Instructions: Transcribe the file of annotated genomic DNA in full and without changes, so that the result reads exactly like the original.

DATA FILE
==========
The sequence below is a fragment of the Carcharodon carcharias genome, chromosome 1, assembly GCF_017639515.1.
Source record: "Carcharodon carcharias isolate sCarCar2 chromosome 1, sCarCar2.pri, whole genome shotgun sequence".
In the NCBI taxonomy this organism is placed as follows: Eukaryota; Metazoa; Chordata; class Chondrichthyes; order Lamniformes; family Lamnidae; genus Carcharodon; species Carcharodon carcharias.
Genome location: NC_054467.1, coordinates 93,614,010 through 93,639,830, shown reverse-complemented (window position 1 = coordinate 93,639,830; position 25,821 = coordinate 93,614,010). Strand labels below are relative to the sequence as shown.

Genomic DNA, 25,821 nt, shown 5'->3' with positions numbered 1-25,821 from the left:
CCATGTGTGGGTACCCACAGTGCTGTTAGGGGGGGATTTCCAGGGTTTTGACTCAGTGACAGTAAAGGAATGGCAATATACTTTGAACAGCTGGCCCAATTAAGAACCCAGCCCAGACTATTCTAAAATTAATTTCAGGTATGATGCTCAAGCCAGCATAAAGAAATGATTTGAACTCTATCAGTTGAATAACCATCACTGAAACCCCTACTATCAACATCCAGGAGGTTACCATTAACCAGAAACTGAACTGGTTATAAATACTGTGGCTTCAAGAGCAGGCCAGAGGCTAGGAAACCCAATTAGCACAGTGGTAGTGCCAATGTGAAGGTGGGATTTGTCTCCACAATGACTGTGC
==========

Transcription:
The sequence below is a fragment of the Carcharodon carcharias genome, chromosome 1, assembly GCF_017639515.1.
Source record: "Carcharodon carcharias isolate sCarCar2 chromosome 1, sCarCar2.pri, whole genome shotgun sequence".
In the NCBI taxonomy this organism is placed as follows: Eukaryota; Metazoa; Chordata; class Chondrichthyes; order Lamniformes; family Lamnidae; genus Carcharodon; species Carcharodon carcharias.
Genome location: NC_054467.1, coordinates 93,614,010 through 93,639,830, shown reverse-complemented (window position 1 = coordinate 93,639,830; position 25,821 = coordinate 93,614,010). Strand labels below are relative to the sequence as shown.

Genomic DNA, 25,821 nt, shown 5'->3' with positions numbered 1-25,821 from the left:
CCATGTGTGGGTACCCACAGTGCTGTTAGGGGGGGATTTCCAGGGTTTTGACTCAGTGACAGTAAAGGAATGGCAATATACTTTGAACAGCTGGCCCAATTAAGAACCCAGCCCAGACTATTCTAAAATTAATTTCAGGTATGATGCTCAAGCCAGCATAAAGAAATGATTTGAACTCTATCAGTTGAATAACCATCACTGAAACCCCTACTATCAACATCCAGGAGGTTACCATTAACCAGAAACTGAACTGGTTATAAATACTGTGGCTTCAAGAGCAGGCCAGAGGCTAGGAAACCCAATTAGCACAGTGGTAGTGCCAATGTGAAGGTGGGATTTGTCTCCACAATGACTGTGC